Sunday, October 21, 2012

Hokies' Green confident ... extremely

"I'm honestly one of the best guards in the country," Tech senior Erick Green said at ACC media day.

Virginia Tech senior guard Erick Green (11) led the Hokies in scoring (15.6 ppg) and assists (2.8 apg) as a junior last season.

Photos by Matt Gentry | The Roanoke Times

Virginia Tech senior guard Erick Green (11) led the Hokies in scoring (15.6 ppg) and assists (2.8 apg) as a junior last season.

Hokies senior Erick Green stood out at the point guard camps held by NBA stars Chris Paul and Deron Williams this summer.

Hokies senior Erick Green stood out at the point guard camps held by NBA stars Chris Paul and Deron Williams this summer.

Virginia Tech Hokies basketball

Berman Courtside

Erick Green is confident - in himself and in his new coach.

The senior point guard made the All-ACC second team last season, when he led the Virginia Tech men's basketball team in scoring (15.6 ppg) and assists (2.8 apg).

This season, he wants to prove he is among the nation's elite.

"I'm honestly one of the best guards in the country," Green said Wednesday at ACC media day in Charlotte, N.C. "I went to camp this summer, had a great summer, and I played right with â? the best guards in the country."

At the point guard camps of NBA stars Chris Paul and Deron Williams, Green got to measure himself against the likes of Missouri's Phil Pressey. Murray State's Isaiah Cannon and Lehigh's C.J. McCollum.

Green is "one of the most talented guards in the country," said TV analyst Cory Alexander, a former Virginia and NBA point guard.

The Lindy's basketball preview magazine rates Green as the No. 17 shooting guard in the nation, no doubt ranking him in that category instead of among point guards because he is the Hokies' top scoring threat as well as a playmaker.

But Green takes a lot of pride in being the Hokies' floor general.

"I am one of the best point guards in the country and I'm going to prove it out there this year," he said. "My goal is to make my teammates better and get my assists rate up.

"I'm going to score, I'm going to play the way I've always been playing. â? But I'm going to be making better reads, coming off pick-and-rolls and getting these guys the ball."

Green learned the pick-and-roll at the Paul and Williams camps, where he also worked on ballhandling, defense and "really understanding the game."

He did not make the preseason All-ACC teams of either the media or the coaches last week. But in March, he hopes to be on the All-ACC first team.

"That definitely is the goal," he said. "I want to be the best point guard in the ACC. I want to show everybody that."

He also wants to make the NBA.

"If I have a good year, I have a good chance," he said. "But I'm not worrying about that. I want to focus on college basketball, enjoying this last year."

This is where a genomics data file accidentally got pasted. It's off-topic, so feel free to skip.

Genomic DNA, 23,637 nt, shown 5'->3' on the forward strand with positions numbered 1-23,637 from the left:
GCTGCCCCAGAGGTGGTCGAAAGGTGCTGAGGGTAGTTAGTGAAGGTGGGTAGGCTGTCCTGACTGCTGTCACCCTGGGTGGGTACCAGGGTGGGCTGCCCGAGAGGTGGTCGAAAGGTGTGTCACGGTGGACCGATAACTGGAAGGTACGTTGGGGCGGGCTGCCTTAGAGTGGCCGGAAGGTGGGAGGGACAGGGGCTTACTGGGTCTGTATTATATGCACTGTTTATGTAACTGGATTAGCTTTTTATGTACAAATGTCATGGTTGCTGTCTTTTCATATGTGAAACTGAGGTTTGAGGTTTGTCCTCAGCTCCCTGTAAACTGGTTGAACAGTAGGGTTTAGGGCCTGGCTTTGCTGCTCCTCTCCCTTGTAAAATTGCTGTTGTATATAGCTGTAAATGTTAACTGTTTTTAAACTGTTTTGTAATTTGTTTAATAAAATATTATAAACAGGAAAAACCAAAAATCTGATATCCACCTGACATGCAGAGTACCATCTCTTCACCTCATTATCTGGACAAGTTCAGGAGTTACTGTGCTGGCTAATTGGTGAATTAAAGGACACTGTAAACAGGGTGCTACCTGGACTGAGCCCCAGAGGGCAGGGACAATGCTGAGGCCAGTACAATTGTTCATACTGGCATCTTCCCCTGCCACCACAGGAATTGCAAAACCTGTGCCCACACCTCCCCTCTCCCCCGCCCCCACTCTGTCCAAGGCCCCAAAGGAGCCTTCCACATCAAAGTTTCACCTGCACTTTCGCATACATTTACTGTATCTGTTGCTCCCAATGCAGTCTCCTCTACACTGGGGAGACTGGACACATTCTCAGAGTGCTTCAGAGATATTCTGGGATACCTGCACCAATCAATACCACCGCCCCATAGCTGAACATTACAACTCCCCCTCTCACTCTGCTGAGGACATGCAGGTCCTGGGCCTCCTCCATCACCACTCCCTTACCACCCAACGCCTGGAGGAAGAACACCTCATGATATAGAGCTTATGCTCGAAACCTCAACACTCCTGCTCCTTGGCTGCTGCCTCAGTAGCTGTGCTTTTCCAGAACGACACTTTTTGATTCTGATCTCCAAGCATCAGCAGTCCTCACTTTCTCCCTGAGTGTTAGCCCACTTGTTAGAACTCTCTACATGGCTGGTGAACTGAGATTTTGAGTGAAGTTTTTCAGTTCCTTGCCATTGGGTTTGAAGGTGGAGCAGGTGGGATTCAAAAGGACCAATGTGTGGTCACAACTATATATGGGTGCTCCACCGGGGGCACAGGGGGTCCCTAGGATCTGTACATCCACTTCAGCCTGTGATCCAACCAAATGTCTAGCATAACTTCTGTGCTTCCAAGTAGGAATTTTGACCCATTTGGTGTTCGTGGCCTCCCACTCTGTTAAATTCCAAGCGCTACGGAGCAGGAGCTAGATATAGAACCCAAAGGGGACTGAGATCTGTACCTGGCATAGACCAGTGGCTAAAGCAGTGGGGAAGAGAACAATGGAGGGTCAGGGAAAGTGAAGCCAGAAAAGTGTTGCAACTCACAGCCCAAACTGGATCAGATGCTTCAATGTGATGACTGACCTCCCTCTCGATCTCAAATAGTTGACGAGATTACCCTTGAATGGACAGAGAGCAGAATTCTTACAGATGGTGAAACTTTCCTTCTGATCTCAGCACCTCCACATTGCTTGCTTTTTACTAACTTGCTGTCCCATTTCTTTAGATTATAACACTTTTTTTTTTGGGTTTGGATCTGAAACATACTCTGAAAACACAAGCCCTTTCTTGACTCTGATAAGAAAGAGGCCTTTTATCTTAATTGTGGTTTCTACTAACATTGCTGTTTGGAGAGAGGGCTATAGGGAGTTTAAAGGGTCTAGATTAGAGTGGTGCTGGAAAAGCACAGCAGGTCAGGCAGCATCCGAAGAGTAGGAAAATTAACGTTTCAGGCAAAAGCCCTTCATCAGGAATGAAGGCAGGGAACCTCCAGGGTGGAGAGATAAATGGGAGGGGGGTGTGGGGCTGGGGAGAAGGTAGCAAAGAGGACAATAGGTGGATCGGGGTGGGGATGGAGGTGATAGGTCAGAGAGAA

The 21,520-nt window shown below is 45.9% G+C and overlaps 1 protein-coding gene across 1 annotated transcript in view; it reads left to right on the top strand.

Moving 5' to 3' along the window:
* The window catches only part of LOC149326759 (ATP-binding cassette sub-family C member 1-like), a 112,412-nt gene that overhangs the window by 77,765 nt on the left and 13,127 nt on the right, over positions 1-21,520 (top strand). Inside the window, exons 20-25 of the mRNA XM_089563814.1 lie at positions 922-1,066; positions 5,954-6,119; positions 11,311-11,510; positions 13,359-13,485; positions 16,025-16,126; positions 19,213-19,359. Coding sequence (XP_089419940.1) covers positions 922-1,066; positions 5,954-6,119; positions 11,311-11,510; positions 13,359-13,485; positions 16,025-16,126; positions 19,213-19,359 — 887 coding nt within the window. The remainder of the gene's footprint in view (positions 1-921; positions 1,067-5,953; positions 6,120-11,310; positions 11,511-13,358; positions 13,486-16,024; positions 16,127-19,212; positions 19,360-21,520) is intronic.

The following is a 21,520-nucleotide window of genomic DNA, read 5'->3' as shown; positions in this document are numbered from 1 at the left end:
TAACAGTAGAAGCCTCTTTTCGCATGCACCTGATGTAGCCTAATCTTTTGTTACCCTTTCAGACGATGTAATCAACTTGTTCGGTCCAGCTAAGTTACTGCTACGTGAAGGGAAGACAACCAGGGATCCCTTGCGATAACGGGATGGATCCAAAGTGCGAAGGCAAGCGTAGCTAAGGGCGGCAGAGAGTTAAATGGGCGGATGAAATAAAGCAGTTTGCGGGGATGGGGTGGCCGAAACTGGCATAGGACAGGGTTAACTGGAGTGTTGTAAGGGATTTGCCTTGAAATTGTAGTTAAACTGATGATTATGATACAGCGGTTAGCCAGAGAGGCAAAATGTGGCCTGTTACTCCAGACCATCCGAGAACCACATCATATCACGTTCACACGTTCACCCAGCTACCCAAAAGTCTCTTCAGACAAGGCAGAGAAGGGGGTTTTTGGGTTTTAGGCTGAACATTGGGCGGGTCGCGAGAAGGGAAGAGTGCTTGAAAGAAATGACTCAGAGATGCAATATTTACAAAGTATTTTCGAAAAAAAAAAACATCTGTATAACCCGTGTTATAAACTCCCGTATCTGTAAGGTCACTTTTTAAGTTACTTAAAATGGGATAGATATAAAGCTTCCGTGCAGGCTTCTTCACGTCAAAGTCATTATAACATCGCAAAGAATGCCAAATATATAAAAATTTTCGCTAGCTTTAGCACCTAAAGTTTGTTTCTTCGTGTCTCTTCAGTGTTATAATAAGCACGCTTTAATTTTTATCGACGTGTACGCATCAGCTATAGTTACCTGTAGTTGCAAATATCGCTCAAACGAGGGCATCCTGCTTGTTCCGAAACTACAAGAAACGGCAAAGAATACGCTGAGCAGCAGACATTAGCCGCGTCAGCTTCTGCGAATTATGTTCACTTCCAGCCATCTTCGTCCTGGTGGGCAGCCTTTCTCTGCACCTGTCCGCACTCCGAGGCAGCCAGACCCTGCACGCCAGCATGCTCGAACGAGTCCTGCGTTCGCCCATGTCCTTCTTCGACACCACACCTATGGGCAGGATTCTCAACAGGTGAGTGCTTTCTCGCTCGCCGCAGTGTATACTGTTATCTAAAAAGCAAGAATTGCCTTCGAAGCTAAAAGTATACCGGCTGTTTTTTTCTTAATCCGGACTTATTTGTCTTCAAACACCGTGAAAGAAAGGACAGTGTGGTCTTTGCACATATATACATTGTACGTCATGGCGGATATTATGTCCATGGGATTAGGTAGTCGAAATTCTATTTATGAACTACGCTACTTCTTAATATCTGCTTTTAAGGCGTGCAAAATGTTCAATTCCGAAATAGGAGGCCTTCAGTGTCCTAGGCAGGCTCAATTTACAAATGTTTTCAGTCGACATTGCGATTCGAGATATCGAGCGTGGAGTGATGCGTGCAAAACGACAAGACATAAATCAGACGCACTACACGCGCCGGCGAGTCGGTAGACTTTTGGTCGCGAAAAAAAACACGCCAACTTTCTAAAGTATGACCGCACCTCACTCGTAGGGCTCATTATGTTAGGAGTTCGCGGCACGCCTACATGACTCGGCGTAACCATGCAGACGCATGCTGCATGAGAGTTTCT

But the Hokies are expected to suffer their second straight losing season.

Like former teammates Malcolm Delaney and Jeff Allen, Green could finish his Tech career with individual accomplishments but without a single NCAA tournament bid.

"That does, a little, worry me because I don't want to go out like that," he said. "I want people to talk about me - 'Erick Green, he led his team to an NCAA tournament.' I don't want to just be a guy that just scored all these points or did all these great things and didn't lead my team somewhere."

Green played the past three seasons for former coach Seth Greenberg. He said he would have returned for a final season with Greenberg.

But Greenberg was fired in April. He was replaced by James Johnson, one of his former assistants.

If Johnson had not gotten the job, said Green, he would have transferred and "a lot" of his teammates would have as well.

After Johnson was hired, forward Dorian Finney-Smith transferred to Florida and prized recruit Montrezl Harrell signed with Louisville.

Green talked with Finney-Smith before he decided to leave.

"We thought he was going to stay, but his mind changed," Green said. "It was just the coaching change. â? He felt comfortable with Coach Greenberg."

Green is enjoying having the 41-year-old Johnson as the team's coach.

"He's been cool," Green said. "He's like one of us - dancing, joking, singing Kanye West, hanging out with us. He just kind of feels like he's one of the guys.

"He brings a lot of energy. Even at 5:30-in-the morning practices, he's jumping up and down, chest-bumping, and I'm half asleep.

"I believe he can make this happen, I really do."

But the Hokies have just eight scholarship players.

"As long as we don't turn the ball over and make the silly mistakes we made at the end of the games last year - traveling calls, missing free throws, missing layups - I think we'll be really good," Green said. "We've got to stay healthy. And we've honestly got to buy into what Coach Johnson's stressing - running and playing defense."

Johnson wants to have an up-tempo offense.

"All we've been doing is running, every practice," Green said. "It's not been sets. We go up and down, every drill. It's a way different style of play than last year.

"I know Greenberg stressed about running last year, but we didn't do what we're doing this year. Everything is full court.

"We've been running and doing all this conditioning and we all know in our heads that this is the style of play we want to play."

Green will be the key to that offense. He is eager to show what he can do.

"This is the most confident I've felt going into a year," he said. "I'm so ready. I feel like my game's on another level."

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